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DNS Attacks to Come from Web 2.0 Phishing Sites

Researchers have revealed a huge network of bogus servers that put end users at risk by quietly exposing them to fake copies of legitimate and trusted websites.

This Internet service is an equivalent of service by a telephone directory but it intentionally supplies a faulty list when a person searches the Bank of America number, for instance. Instead of pointing to the true website, a victim is directed to counterfeit sites that about 6,800 servers direct to, according to a researchers' team from the Georgia Institute of Technology and Google.

The researchers have recorded an estimated 17 Million 'open-recursive' DNS servers, most of which produce accurate information. The open-recursive servers are specially designed to answer all requests of DNS from any Internet-connected computer, a function that hackers too find useful in hijacking and gaining control of others' computers.

Researcher David Dagon at Georgia Tech, who is also co-author of the paper, said that few people are witness to such crimes. PC World published Dagon's statement on December 11, 2007.

Dagon also said that instead of creating a buffer overflow, or writing a crafty rootkit, or waiting till vulnerability is discovered and exploited, the malware developers are now rewriting and changing users' DNS settings. The Register published the statement of Dagon on December 11, 2007.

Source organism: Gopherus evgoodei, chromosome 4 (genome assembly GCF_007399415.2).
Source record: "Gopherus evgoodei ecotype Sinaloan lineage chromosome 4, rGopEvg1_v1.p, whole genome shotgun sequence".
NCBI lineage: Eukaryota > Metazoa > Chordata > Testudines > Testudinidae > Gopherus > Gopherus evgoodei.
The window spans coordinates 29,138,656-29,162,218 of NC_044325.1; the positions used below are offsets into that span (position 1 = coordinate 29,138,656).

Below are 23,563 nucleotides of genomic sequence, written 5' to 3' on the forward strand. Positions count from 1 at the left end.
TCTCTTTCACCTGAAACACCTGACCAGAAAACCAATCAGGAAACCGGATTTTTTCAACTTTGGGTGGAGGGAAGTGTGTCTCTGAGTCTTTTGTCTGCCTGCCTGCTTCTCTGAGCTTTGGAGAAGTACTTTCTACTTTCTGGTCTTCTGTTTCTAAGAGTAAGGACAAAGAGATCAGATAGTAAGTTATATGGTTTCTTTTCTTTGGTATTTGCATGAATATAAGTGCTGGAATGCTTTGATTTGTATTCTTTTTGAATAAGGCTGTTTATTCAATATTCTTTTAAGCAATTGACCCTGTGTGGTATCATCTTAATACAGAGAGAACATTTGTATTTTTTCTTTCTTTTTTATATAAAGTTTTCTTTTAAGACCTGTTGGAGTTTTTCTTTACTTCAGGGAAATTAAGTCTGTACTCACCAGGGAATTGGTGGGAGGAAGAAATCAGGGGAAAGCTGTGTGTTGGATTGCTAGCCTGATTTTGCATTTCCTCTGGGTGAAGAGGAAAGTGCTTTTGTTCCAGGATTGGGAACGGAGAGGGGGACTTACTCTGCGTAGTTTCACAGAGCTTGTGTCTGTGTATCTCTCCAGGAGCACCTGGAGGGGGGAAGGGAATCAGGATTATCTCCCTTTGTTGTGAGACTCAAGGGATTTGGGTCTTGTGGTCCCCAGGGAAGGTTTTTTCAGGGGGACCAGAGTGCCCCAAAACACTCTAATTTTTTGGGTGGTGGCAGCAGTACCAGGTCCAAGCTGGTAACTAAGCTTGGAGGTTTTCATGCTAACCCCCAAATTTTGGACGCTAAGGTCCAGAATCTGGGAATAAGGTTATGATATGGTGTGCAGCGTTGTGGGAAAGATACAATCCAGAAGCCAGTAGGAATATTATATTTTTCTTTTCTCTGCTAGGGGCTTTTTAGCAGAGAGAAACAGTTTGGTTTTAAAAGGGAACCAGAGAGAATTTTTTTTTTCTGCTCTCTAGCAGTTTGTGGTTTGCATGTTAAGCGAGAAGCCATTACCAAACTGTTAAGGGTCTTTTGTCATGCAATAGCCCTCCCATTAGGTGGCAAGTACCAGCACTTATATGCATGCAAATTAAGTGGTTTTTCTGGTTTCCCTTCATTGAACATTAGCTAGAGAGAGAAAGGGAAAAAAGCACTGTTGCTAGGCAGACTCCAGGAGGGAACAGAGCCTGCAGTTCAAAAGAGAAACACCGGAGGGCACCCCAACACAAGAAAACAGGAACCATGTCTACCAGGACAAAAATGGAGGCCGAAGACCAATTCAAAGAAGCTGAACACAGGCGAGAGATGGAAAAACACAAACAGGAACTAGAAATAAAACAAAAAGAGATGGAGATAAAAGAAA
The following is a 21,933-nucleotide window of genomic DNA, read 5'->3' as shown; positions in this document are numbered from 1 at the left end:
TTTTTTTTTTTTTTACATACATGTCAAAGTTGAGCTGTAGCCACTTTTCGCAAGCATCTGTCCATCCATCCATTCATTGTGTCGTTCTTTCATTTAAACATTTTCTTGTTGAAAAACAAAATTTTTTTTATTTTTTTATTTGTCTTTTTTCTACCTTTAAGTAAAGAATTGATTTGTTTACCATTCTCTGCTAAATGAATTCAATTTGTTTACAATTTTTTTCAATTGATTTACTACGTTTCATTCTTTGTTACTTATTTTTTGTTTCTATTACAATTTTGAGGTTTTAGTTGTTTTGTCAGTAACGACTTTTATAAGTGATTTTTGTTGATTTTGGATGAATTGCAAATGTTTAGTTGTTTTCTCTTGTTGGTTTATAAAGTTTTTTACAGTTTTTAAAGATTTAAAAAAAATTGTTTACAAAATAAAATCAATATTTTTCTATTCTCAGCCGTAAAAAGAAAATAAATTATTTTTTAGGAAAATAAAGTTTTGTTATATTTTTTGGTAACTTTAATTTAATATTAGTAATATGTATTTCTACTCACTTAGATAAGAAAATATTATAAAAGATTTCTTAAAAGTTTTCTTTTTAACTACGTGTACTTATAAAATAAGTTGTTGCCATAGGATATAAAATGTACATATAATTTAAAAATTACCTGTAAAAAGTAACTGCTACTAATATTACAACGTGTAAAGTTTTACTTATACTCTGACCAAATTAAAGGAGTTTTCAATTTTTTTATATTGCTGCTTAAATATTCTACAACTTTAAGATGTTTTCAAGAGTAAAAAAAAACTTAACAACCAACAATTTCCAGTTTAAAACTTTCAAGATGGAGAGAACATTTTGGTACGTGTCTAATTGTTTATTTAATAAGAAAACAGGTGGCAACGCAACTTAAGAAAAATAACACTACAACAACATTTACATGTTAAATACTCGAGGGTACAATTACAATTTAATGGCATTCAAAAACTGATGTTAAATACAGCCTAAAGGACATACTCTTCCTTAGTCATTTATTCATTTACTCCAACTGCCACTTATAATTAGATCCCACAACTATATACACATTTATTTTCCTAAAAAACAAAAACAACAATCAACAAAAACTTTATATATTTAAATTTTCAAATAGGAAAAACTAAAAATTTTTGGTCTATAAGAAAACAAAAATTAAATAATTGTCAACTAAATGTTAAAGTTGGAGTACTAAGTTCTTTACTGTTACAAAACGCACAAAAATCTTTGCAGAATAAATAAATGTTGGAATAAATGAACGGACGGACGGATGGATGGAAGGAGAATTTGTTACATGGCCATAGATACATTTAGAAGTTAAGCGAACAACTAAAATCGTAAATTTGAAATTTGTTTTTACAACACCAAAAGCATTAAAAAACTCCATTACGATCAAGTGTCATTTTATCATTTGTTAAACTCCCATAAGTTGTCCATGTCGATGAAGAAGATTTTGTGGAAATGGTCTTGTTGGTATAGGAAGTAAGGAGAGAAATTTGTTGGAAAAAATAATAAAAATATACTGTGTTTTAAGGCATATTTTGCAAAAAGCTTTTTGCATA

This is not the first DNS-type attack that has occurred. Online crooks have been modifying DNS arrangements in computers of their victims over the past four years at least. And now they are exploiting the expertise and technology to successfully launch this innovative attack much more widely. While initially the attackers employed computer viruses to alter the settings, of late they are using web-based malware.

Chief Technology Officer at the Internet Security Systems unit at IBM, Chris Rouland, said that he anticipates even more of such DNS attacks to be triggered from Web 2.0 websites in the approaching months because with these, the bad guys can easily mix up web pages of various origins, including the more trustworthy ones. Computer World published Rouland's statement on December 11, 2007.

Rouland added that such types of attacks truly represent phishing of the next-generation.

Related article: DNS Servers Not Free of Vulnerability

» SPAMfighter News - 12/23/2007

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